After each character dies we have no real camera time to acknowledge their death. Most people should care when Aeon dies, but the story just moves on. We're now following her killer as though he was some kind of hero, all of a sudden were introduced to his proficiency in killing and the entertainment kicks back in. He's confident, seems on top of business. Is over the top, but like 007 or something, you can get comfortable with supporting him if you want, because he's suave and wont screw up. He is then dispatched, in a way so undermining to what he was, and so impressive, that his killer more than fills his shoes. Even Aeons, if your still thinking about her at this point. Plus, it is revealed that he is noble, protecting a nearby child...Soon he's killed by a beautiful woman who proves to be a real 'visionary' in 'art' of killing. And she is trying to save what looks like her boyfriend, we can decide she is the most worthy protagonist if we want. She is the knight saving the boyfriend in distress, or whatever you like. There's all this colourful diversity going on, but everyone is only concerned with black and white, ie life and death, the common consideration that every one is rightfully operating on. Its very give and take, we loose heroes just as quickly as we gain them. 'Death' gives precedence to 'life', and "war" gives precedence to "heroes".

I was always more hung up on the bottle than the tooth. Call it a "bottled" interpretation, but I found its presence more enigmatical than a detached body part. However, yes, the tooth's significance inside the bottle is what needs to be considered. My take here: A tooth is part of something bigger, a tooth in a bottle isn't anymore. The tooth is preserved in a bottle that isn't that much bigger either. Indeed with technology, you can go so far as to determine whom the tooth belonged to. You can find records of the person, learn their name, talk to their friends and lovers, and publish their life story, or not. I find this relates to the theme of "deception as a means to an end". That "need for illusion". Dental records can account for only so much. Names and records don't reflect human consciousness. War memorials might as well be teeth in bottles, any one worth remembering, will be, by whoever thought so.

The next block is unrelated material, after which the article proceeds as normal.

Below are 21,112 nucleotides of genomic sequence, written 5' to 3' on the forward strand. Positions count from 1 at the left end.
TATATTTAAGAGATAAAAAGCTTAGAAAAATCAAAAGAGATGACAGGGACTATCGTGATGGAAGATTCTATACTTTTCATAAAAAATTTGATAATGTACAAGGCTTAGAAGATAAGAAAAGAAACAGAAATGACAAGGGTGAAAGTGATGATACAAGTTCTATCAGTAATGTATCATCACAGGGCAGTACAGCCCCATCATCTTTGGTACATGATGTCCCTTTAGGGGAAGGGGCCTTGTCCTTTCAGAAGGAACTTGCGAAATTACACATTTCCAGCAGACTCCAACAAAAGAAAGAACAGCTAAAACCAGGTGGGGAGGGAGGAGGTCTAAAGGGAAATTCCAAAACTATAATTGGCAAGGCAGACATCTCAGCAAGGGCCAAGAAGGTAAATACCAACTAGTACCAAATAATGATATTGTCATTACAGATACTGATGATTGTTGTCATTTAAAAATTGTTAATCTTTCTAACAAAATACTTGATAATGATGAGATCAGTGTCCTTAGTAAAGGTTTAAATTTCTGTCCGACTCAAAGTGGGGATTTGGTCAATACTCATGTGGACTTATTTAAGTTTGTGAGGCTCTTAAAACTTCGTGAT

Basically, for me, I think "War" is the best short story I've ever come across. "Heroes" is definitely my favourite track. I found the symbolism crucial for introspection. I think a problem is that "War", as a short on liquid TV, is amongst too much other stuff to allow for a proper remembrance of some aspects. Like that for a lot of the shorts maybe.

-- Sam (janecherrington@paradise.net), October 13, 2002.

i havent tried to analyze war much, the basic idea i got from the episode is that neither side is evil or good(the swordsman side has a little girl he was obviously trying to defend, and the aeon's side for instance, had the chick who got reunited with someone at the end) and that heroes die, and are replaced by new heroes(only there's a twist in this case: every time a hero dies, the person who kills him becomes the new hero).

as for tooth in the bottle, it does seem to be a symbolic "eye for an eye, tooth for a tooth" kind of thing, chaos? maybe, i havent thought about it.

could be that chung just wanted to do a cool shooting sequence instead of metaphors and deep meanings, though.

-- zack the new lurker (mr_spidy@hotmail.com), November 22, 2002.